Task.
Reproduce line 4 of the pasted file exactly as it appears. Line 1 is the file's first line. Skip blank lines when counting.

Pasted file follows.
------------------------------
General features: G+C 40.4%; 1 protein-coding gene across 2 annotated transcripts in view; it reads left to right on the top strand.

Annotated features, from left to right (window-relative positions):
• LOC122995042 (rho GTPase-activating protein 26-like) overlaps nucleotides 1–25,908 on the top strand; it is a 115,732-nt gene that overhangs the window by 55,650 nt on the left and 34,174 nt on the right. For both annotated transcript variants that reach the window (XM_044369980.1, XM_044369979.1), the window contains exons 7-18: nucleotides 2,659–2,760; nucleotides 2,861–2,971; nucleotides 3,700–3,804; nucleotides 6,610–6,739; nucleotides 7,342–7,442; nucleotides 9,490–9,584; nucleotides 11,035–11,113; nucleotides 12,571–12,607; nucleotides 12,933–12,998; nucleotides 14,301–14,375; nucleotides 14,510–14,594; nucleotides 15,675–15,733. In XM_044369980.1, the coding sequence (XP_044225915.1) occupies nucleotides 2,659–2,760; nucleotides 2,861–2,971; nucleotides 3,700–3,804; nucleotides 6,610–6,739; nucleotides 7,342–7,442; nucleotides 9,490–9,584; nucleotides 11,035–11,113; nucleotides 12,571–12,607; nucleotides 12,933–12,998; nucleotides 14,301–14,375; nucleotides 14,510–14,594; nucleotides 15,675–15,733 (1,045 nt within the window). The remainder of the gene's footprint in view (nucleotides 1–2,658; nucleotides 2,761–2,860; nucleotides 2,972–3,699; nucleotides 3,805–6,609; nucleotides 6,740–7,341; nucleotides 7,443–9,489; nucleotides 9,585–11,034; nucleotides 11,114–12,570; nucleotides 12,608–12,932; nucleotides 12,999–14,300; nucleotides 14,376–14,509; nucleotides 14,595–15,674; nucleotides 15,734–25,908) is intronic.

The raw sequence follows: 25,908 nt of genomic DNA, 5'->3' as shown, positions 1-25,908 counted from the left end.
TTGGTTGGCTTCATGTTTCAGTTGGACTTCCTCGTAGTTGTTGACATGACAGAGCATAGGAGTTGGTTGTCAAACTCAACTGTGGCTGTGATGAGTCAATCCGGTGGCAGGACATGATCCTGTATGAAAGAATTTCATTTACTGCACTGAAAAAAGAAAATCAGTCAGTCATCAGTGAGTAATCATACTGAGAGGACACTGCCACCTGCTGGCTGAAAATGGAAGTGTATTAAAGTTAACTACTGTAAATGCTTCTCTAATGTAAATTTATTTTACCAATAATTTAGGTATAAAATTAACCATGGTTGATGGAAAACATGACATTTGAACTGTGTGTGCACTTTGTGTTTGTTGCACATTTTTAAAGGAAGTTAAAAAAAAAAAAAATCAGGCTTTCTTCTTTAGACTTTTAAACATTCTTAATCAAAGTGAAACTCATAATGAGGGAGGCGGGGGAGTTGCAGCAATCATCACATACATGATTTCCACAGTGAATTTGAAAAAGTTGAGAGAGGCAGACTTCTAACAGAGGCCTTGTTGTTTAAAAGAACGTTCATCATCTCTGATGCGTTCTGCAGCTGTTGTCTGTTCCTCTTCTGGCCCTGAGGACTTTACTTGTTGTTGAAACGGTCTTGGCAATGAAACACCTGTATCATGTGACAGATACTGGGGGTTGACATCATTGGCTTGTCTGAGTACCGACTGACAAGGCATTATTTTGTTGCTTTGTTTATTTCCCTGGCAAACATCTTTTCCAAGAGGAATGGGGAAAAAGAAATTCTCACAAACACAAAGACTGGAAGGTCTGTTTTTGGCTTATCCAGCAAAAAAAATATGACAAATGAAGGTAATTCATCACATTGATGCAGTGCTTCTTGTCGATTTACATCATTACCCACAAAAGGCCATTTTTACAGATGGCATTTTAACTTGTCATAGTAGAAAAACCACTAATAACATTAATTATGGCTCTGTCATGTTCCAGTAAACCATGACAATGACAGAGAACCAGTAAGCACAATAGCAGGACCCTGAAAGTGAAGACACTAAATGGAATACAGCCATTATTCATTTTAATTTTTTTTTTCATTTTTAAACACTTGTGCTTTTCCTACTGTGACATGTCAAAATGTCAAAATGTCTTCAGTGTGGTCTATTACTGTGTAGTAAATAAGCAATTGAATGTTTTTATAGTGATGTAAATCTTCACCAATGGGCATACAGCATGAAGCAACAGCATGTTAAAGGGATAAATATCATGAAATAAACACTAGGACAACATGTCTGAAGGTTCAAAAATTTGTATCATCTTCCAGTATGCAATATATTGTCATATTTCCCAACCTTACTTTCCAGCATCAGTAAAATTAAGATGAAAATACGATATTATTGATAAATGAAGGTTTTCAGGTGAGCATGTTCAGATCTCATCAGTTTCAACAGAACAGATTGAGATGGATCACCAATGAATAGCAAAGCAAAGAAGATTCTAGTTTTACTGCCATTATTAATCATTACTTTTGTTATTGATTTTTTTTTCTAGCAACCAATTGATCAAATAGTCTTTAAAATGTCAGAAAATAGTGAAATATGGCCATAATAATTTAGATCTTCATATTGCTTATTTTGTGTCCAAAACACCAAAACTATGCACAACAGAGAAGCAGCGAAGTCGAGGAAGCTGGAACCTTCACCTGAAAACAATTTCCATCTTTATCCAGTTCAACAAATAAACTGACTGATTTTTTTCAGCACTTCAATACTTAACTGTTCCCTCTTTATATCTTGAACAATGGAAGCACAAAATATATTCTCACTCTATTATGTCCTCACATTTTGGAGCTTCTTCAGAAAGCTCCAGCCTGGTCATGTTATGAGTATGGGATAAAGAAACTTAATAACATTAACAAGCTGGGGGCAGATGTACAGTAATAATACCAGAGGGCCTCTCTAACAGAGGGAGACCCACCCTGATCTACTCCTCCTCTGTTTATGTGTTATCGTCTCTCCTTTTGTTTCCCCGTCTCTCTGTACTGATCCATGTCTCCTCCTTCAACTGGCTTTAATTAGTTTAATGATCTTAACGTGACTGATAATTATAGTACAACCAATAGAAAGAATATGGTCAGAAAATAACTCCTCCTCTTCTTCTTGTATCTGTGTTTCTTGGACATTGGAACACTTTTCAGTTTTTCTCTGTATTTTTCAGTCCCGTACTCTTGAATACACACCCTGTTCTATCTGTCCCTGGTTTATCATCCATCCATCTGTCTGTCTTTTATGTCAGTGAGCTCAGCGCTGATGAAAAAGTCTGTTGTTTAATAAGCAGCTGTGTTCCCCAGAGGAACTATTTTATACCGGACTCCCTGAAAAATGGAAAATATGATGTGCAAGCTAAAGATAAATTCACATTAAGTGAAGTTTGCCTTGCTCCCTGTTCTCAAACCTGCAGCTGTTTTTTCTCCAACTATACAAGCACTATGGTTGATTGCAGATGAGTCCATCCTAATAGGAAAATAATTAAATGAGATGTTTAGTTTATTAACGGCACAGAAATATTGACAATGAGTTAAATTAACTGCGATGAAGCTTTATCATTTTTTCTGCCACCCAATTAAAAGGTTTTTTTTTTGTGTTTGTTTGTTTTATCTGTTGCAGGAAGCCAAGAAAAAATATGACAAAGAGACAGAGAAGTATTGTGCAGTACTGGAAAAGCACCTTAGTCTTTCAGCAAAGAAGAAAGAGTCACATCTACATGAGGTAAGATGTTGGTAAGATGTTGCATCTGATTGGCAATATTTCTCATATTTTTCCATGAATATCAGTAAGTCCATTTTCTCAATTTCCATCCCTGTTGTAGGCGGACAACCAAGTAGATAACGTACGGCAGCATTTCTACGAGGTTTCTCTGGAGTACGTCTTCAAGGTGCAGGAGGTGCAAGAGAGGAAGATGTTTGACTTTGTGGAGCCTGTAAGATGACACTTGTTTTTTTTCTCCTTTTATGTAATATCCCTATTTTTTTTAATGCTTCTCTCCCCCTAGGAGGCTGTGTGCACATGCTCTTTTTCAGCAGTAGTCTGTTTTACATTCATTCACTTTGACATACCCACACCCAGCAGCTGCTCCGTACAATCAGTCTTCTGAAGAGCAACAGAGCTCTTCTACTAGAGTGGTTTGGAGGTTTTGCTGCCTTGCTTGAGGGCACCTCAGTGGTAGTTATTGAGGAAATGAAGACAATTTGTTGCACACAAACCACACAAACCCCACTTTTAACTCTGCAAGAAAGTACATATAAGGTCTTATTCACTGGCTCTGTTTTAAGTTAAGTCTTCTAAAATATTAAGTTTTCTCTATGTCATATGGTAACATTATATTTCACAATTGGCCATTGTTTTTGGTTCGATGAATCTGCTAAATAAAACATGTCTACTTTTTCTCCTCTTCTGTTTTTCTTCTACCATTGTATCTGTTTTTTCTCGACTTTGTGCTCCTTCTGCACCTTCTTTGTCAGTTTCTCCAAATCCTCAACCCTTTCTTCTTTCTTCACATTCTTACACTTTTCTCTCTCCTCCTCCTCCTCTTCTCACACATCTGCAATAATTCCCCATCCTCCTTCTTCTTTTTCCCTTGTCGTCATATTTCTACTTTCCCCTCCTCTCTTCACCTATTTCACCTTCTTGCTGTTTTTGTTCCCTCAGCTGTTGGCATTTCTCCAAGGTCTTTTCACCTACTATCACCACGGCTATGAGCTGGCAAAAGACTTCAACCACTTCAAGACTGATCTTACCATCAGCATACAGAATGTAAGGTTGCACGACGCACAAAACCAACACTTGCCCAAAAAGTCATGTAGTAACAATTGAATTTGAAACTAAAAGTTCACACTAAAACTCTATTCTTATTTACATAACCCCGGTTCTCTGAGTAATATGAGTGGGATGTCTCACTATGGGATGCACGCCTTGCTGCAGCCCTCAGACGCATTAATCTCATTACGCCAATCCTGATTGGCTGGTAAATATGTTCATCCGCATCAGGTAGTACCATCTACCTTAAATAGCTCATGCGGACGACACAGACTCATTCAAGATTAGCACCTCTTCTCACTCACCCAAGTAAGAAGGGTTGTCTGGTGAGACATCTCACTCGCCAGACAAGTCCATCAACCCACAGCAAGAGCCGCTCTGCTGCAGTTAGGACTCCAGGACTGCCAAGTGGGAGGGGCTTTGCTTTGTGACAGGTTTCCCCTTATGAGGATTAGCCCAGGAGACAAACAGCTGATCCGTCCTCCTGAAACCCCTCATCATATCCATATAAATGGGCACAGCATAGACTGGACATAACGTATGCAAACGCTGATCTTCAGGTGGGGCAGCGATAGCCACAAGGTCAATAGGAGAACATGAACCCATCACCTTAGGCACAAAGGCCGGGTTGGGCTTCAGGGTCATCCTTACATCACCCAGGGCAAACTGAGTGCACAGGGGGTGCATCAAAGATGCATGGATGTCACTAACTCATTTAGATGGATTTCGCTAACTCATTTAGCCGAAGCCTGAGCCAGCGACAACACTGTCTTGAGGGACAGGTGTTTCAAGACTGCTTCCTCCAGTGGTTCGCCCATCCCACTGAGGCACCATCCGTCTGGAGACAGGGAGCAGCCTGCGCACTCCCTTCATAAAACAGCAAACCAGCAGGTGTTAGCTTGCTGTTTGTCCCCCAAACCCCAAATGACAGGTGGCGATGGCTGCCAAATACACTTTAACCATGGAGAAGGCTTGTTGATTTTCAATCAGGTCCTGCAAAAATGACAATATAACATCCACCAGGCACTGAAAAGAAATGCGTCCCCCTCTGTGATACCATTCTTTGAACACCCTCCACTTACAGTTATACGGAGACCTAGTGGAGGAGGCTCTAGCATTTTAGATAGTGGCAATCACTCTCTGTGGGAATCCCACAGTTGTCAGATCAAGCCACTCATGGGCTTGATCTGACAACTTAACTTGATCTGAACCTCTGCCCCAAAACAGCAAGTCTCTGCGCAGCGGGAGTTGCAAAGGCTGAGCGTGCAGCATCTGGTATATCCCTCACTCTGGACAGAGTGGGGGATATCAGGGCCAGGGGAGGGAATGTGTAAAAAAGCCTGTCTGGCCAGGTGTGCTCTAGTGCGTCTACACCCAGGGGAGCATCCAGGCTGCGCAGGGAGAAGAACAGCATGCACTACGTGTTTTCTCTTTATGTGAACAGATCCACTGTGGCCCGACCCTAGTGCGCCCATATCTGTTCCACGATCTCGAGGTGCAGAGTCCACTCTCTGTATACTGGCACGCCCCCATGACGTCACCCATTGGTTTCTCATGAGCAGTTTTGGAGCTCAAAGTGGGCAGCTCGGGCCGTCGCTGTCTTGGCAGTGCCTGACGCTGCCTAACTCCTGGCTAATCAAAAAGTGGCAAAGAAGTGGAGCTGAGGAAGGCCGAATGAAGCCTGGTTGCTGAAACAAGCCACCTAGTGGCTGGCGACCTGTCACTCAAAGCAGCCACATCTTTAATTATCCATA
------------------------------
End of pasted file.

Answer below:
The raw sequence follows: 25,908 nt of genomic DNA, 5'->3' as shown, positions 1-25,908 counted from the left end.